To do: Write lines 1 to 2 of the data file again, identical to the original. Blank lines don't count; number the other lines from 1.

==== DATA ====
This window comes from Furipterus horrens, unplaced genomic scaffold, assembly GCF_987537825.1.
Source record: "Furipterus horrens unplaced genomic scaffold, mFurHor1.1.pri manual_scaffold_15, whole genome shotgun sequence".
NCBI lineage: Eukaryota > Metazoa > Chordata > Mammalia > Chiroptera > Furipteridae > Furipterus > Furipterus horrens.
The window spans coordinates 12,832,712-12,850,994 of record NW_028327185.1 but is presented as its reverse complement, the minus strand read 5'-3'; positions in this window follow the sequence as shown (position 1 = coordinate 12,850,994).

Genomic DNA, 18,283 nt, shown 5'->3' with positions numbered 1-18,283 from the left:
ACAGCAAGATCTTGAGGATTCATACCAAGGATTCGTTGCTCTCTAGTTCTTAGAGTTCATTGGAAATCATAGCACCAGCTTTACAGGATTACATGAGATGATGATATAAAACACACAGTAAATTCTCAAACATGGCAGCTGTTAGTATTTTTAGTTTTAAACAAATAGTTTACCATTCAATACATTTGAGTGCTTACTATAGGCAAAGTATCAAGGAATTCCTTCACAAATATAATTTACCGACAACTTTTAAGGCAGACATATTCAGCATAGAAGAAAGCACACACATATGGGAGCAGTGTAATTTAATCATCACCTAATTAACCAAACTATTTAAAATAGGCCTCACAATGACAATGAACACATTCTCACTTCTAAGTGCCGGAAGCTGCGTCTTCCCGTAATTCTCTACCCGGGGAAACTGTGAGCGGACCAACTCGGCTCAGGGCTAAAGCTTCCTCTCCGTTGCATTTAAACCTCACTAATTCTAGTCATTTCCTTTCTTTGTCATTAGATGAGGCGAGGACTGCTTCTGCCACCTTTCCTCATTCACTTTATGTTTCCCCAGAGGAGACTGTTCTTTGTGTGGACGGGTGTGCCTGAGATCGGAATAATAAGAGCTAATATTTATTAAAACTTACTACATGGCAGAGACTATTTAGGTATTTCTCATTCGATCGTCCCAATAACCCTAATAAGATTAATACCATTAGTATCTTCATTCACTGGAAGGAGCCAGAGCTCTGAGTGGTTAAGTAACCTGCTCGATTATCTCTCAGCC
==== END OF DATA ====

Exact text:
This window comes from Furipterus horrens, unplaced genomic scaffold, assembly GCF_987537825.1.
Source record: "Furipterus horrens unplaced genomic scaffold, mFurHor1.1.pri manual_scaffold_15, whole genome shotgun sequence".